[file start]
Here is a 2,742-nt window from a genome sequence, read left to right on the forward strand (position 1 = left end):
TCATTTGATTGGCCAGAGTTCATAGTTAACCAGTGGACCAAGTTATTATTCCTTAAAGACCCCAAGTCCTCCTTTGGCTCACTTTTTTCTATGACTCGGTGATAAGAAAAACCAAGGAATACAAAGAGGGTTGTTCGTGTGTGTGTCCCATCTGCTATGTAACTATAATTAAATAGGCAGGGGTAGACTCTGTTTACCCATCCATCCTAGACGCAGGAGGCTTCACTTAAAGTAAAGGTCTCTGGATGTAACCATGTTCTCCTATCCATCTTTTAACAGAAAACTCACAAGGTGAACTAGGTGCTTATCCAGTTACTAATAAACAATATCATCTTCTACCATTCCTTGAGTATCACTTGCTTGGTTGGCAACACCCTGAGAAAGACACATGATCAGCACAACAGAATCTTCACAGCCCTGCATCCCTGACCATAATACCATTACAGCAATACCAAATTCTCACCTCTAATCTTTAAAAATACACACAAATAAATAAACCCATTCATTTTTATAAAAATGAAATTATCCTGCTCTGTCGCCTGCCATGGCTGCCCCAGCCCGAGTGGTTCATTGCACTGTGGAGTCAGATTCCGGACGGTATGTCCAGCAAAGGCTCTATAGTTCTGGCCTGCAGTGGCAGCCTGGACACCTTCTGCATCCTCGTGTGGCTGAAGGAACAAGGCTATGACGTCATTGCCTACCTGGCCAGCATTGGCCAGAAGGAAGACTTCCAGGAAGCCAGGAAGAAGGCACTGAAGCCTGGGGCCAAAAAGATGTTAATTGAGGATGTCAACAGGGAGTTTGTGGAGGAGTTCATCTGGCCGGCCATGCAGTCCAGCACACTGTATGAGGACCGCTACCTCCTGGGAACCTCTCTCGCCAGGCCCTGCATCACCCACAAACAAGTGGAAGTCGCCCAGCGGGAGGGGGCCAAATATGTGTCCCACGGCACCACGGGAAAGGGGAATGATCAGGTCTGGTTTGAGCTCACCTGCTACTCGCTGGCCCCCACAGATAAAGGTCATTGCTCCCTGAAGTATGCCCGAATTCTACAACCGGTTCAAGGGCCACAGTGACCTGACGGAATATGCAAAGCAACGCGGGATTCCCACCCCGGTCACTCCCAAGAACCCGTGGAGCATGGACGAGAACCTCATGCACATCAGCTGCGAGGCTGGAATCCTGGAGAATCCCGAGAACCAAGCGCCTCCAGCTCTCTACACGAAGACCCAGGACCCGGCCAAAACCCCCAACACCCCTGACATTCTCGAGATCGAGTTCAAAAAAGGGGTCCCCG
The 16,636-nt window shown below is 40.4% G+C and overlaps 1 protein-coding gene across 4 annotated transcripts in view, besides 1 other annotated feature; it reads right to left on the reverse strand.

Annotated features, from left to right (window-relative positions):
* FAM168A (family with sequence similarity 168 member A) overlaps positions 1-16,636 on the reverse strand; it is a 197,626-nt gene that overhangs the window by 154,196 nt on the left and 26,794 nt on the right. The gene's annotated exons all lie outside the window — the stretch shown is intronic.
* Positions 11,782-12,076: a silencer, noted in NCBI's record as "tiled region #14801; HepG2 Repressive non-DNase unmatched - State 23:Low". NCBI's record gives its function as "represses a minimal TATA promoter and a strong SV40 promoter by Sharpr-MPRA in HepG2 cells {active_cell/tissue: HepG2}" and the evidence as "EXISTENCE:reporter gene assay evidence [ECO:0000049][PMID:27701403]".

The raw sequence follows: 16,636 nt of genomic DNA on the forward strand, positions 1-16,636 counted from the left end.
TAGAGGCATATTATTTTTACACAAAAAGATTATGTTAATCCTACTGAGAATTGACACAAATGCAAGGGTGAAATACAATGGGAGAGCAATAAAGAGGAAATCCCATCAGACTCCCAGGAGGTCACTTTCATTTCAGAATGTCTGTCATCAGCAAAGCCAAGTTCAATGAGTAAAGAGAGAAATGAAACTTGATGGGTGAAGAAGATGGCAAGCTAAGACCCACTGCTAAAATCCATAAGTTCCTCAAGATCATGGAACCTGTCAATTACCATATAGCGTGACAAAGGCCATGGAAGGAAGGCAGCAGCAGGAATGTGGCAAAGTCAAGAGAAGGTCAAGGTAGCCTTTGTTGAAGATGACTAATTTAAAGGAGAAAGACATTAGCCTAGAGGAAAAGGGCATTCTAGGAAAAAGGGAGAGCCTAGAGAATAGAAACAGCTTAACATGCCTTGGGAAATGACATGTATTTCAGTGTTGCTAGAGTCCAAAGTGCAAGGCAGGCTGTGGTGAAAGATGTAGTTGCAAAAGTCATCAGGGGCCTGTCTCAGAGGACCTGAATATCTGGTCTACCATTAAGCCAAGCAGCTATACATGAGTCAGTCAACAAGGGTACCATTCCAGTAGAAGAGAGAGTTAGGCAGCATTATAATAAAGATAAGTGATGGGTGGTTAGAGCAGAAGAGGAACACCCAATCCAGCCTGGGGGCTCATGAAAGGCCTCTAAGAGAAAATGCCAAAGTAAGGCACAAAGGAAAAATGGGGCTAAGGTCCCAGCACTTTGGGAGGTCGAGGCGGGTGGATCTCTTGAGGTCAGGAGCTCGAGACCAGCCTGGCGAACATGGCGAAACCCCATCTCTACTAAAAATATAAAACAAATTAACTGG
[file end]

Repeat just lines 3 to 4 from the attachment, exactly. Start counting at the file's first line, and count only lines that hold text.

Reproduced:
The 16,636-nt window shown below is 40.4% G+C and overlaps 1 protein-coding gene across 4 annotated transcripts in view, besides 1 other annotated feature; it reads right to left on the reverse strand.

Annotated features, from left to right (window-relative positions):